Thursday, 15 Feb 2024

Written by Andrea Kulikovsky

Inside out

When Rabban Gamliel was the head of the Yeshiva, he used to say that any student whose inside was not like their outside, was not allowed to enter the house of study (Berakhot 28). However, it is difficult to establish what this sentence really means and how a gate keeper could possibly identify which of the students had their inside and outside matching.

When giving the first instructions for the building of the Mishkan (tabernacle), God tells Bezalel to build an ark of acacia wood and overlay it inside and outside with pure gold (Exodus 25:10-11). The inside of the Mishkan should match its outside. However, the Tabernacle was not a place of public worship. On the contrary, it was only accessible to the higher hierarchy of the priesthood. “It was conceived of as an elaborate and costly residence for the divine presence”, as explains Dr. Carol Meyers in her introduction for Parashat T’rumah in “The Torah, a Women’s Commentary”.

Although the public would not see the matching inside and outside of the ark, this is how the place where God would dwell among the people should be built. The gold and other materials for such a luxurious construction, as well as all the work involved in its building, would be provided by men and women from the people of Israel, whose heart were so moved. Volunteer work and donations for the visible and the invisible aspects of the Mishkan was the driving force that would turn into reality the project for a Divine dwelling place.

“And let them make Me a sanctuary that I may dwell among them” (Exodus 25:8). Building a sanctuary, a Mishkan, is only possible when we match inside and outside, when we build our communities and our bodies covered with pure gold outside and inside, we provide a space for God to dwell. What we say must be reflected in what we do as people and as communities.

For communities this means only accepting donations of the heart, having fulfilling activities for members; always improving religious services to create inspiring environments for those who come to pray; looking after one another; having a purpose, a goal, a plan. But first, it is important to create the space, call everyone to take part with what they have to offer, keeping in mind that what we show must be equal to who we are.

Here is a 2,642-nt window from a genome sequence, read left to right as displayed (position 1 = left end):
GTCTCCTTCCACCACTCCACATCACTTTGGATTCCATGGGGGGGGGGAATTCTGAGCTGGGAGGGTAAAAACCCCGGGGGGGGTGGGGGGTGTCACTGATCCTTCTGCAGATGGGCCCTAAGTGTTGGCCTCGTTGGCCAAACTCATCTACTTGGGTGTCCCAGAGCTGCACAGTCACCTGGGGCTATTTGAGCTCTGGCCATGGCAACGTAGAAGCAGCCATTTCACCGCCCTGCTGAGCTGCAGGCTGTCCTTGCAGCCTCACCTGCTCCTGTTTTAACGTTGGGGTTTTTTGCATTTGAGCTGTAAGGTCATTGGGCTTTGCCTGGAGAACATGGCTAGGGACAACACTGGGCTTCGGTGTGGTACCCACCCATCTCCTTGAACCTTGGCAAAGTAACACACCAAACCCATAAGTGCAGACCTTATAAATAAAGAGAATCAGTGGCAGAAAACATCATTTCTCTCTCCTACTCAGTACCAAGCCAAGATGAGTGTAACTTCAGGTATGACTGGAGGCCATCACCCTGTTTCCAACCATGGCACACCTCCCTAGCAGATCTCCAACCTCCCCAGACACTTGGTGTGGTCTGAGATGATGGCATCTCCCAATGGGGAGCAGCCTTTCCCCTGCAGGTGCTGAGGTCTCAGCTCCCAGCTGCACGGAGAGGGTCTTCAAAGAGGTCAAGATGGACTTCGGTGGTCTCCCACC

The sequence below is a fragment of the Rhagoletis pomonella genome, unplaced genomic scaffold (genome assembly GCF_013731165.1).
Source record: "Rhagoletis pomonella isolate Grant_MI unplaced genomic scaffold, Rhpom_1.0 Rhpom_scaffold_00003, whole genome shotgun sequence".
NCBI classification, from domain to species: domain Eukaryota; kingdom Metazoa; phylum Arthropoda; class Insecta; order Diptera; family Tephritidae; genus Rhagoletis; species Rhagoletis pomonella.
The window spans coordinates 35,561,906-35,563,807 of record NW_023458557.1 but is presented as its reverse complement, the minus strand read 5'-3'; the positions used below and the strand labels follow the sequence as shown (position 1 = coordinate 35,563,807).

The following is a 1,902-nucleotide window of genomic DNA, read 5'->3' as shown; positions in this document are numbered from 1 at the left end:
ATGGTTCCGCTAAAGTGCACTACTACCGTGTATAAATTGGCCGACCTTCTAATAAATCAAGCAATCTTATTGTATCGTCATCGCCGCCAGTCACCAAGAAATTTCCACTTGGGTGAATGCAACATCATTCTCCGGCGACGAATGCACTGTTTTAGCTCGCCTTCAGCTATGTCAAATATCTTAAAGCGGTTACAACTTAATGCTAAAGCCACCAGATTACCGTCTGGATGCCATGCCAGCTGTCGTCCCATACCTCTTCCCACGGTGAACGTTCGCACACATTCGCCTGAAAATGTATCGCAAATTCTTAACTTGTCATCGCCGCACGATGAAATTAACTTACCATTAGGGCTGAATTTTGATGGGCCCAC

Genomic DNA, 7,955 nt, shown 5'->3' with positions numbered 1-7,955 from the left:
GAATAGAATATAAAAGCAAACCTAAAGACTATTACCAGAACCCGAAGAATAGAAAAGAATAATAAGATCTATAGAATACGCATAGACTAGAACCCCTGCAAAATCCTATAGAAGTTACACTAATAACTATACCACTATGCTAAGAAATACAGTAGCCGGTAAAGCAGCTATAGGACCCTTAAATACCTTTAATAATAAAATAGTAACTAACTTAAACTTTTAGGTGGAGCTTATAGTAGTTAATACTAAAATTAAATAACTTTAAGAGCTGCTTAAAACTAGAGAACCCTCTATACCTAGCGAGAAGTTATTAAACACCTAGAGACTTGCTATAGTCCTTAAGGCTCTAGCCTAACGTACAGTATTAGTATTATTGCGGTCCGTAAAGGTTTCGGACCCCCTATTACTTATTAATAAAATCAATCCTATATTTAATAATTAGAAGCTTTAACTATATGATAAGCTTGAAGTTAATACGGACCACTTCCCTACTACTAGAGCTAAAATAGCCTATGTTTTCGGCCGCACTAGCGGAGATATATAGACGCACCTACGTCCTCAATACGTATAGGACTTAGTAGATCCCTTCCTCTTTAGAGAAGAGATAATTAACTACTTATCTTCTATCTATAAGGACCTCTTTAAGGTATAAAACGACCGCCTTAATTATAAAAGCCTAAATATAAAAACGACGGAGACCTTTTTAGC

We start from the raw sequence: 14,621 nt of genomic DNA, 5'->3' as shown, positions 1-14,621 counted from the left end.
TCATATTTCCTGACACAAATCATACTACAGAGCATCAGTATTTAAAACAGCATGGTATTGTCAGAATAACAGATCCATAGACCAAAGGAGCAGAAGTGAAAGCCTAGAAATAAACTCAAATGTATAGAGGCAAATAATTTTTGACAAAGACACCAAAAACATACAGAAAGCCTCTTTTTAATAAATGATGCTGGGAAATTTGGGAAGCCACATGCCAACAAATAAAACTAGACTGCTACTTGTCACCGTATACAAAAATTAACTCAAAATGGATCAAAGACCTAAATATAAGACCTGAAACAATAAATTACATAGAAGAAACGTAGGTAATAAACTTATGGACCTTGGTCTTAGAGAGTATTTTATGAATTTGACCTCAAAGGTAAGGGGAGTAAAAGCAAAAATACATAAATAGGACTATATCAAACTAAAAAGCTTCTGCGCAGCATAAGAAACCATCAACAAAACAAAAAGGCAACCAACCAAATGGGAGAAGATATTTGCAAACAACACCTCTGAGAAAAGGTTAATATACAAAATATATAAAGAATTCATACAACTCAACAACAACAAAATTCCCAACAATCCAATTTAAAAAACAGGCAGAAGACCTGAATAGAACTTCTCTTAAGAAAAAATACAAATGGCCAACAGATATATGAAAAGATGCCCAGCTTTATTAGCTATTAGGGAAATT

What then can we derive to be “tocho k’voro” – an inside which matches the outside look? When using the description of the Mishkan to understand this expression, one may draw the conclusion that it is something special, a place where God would live. Therefore, “tocho k’voro” should be a goal to reach for anyone who wants to be part of the community, who wants to enter the house of study. Nonetheless, it is only possible to build a “tocho k’voro” with the help and participation of the community.

This is the teaching of parashat T’rumah: “Tell the Israelite people to bring Me gifts; you shall accept gifts for Me from every person whose heart is so moved.” (Exodus 25:2) The outside gifts should match the inside intention. Everyone is called to be part of the project, but only those whose hearts move them will be fully able to take part in the community, because their actions are equal to their intentions.

After Rabban Gamliel is deposed from the Yeshiva and Rabbi Eleazar ben Azariah replaces him, his first action is to allow all people to enter the study hall, no matter whether their inside and outside are compatible. For, according to Rabbi Eleazar, the community environment could help people build “tocho k’voro”, therefore, it was not necessary to have it beforehand. Then, “tocho k’voro” is a target, a benchmark to be obtained by studying, re-establishing habits, re-thinking actions and thoughts. It is something that we can only achieve when our hearts move us to engage with communal life.

For that to happen, the gates have to be opened. We need to call people in and accept them for what they are, and how they can contribute. Sometimes we see people who come to our communities for one life cycle event. They take a course, do only the necessary, make one donation, and disappear. The connection isn’t established, there is no heart involved. On the other hand, there are also some people who come invited to a random service, immediately feel touched and become part of the community – they are moved by their hearts. Once they are moved by their hearts they will begin to long for a “tocho k’voro”, they will long to be part of the visible and invisible work of building a Mishkan.

Building a sacred space is an ongoing process of making the inside and the outside equally covered in pure gold. It is the never-ending work of becoming a better person and building a better community. “Tocho k’voro” is an opportunity for growth of both individuals and communities.

Shabbat Shalom.

Andrea Kulikovsky LBC rabbinic student


The views expressed in this D’var Torah do not necessarily reflect the position of Leo Baeck College.